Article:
Power of Story
Send a Tweet        
- Advertisement -

Share on Google Plus Share on Twitter 1 Share on Facebook 1 Share on LinkedIn Share on PInterest Share on Fark! Share on Reddit Share on StumbleUpon Tell A Friend (2 Shares)  

Printer Friendly Page Save As Favorite View Favorites (# of views)   2 comments
General News

Why is Violence-Linked Malaria Drug Still In Use?

By       Message Martha Rosenberg     Permalink
      (Page 1 of 2 pages)
Related Topic(s): ; ; ; ; ; ; ; , Add Tags Add to My Group(s)

View Ratings | Rate It

opednews.com Headlined to H2 1/21/13

Author 1353
Become a Fan
  (79 fans)
- Advertisement -

Few remember the grisly summer of 2002 when four Fort Bragg soldiers' wives were murdered within six weeks of each other and the malaria drug, Lariam, widely prescribed to troops deploying to Afghanistan and Iraq, was suspected as a factor in at least some of the killings .

 

The label on the malaria drug, developed by the Walter Reed Army Institute of Research in the 1970s after another malaria drug used in Vietnam failed, warns of psychosis, hallucinations, delusions, paranoia, aggression, tremors, confusion, abnormal dreams and suicide. The drug still prescribed to US troops and international travelers en route to countries with malaria.


- Advertisement -


Medication questions about troops
(Image by Martha Rosenberg)
  Permission   Details   DMCA

 

- Advertisement -

Military officials blamed the Fort Bragg murders on marital problems and combat stress--explanations that were heard when Army staff sergeant Robert Bales, allegedly killed 16 Afghan civilians in one of the most violent attacks against civilians documented in the war, last March.

 

But soon after the Fort Bragg killings other soldiers given Lariam spoke out. Kevin, a 27-year old Air Force Staff Sgt. named Kevin based in Little Rock who only gave his first name, told United Press International he too experienced delusions, hallucinations, black outs and frightening flashes of anger after taking just five doses of Lariam.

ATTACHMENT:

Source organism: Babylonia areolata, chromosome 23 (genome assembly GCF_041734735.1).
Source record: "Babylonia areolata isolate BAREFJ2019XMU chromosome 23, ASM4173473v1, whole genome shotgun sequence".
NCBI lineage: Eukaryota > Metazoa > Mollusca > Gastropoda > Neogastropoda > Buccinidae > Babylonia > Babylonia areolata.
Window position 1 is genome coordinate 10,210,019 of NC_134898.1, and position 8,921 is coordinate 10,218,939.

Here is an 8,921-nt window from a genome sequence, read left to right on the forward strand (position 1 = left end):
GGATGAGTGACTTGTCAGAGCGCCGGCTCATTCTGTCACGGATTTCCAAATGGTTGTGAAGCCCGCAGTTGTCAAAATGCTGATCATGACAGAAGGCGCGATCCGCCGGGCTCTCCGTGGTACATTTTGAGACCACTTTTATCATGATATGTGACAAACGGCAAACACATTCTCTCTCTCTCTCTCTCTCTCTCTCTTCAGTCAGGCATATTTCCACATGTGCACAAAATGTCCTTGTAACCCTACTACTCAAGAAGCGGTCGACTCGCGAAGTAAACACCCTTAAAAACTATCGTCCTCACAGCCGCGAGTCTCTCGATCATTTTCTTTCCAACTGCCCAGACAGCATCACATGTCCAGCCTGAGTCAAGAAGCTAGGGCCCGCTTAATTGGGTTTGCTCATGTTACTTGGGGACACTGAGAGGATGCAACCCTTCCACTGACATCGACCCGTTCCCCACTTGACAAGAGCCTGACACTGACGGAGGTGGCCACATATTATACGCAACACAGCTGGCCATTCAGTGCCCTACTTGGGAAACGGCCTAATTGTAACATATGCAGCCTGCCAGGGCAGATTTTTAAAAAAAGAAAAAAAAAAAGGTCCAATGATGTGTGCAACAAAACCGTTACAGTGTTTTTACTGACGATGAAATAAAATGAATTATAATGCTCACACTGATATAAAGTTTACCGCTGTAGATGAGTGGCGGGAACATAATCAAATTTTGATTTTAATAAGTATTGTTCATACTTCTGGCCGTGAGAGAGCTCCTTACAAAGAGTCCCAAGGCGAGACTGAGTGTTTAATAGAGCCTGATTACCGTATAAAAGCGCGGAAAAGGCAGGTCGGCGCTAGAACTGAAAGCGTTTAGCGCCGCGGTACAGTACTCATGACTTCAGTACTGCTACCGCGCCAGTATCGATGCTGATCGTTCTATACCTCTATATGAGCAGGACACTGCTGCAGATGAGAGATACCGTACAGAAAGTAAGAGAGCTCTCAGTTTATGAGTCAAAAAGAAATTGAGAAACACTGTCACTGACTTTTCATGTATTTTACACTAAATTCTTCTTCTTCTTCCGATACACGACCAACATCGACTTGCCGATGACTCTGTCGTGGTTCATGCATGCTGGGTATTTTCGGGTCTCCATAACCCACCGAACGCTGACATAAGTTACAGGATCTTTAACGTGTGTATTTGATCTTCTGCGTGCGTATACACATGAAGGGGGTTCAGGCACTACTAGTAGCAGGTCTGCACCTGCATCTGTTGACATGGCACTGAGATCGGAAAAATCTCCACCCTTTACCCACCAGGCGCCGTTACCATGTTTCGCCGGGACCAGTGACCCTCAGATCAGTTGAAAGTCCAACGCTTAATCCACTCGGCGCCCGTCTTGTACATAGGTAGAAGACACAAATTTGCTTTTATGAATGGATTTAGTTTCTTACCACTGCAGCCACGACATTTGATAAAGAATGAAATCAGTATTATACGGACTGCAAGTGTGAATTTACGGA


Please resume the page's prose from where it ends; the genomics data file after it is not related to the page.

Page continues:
"These guys who killed their wives and then themselves (near Fort Bragg). If they were having a reaction to Lariam I can totally understand why they did it. The patience level goes way down. You feel confused, and the anger and frustration level goes way up," Kevin said. "The only reason I have not done anything to myself yet is because I think it is a one-way ticket to hell."

 

- Advertisement -

Even lawmakers doubted Lariam's safety. "Our military said there is no problem with (Lariam) because they developed it," remarked Rep. Bart Stupak, D-Mich when an Army report about the Fort Bragg killings discounted Lariam as a factor. "The hardest thing to do is develop a drug and then admit there is a problem."

 

One side effect of Lariam can be abrupt personality changes. A seventeen-year marine veteran serving in Afghanistan in 2009 and given Lariam, "went from being loving on the phone, to saying he never wanted to see me and our daughter again," said his wife in an interview. "He said not to even bother coming to the airport to meet him, because he would walk right past us." When the couple did reunite, her husband was frail and thin, and "the whites of his eyes were brown," says the wife. The formerly competent drill instructor became increasingly unpredictable, suicidal, and violent and was incarcerated in the brig at Camp Lejeune for assault in 2011.

 

Next Page  1  |  2

 

- Advertisement -

View Ratings | Rate It

Martha Rosenberg is an award-winning investigative public health reporter who covers the food, drug and gun industries. Her first book, Born With A Junk Food Deficiency: How Flaks, Quacks and Hacks Pimp The Public Health, is distributed by Random (more...)
 

Share on Google Plus Submit to Twitter Add this Page to Facebook! Share on LinkedIn Pin It! Add this Page to Fark! Submit to Reddit Submit to Stumble Upon



Go To Commenting
/* The Petition Site */
The views expressed in this article are the sole responsibility of the author and do not necessarily reflect those of this website or its editors.

Writers Guidelines

Contact AuthorContact Author Contact EditorContact Editor Author PageView Authors' Articles
- Advertisement -

Most Popular Articles by this Author:     (View All Most Popular Articles by this Author)

Grassley Investigates Lilly/WebMD link Reported by Washington Post

The Drug Store in Your Tap Water

It's the Cymbalta Stupid

Are You Sure You're Not Psychotic Asks Shameless Drug Company?

Another Poorly Regulated "Derivative"--the Antidepressant Pristiq

MRSA and More. Antibiotics Linked to Obesity and Allergies, Too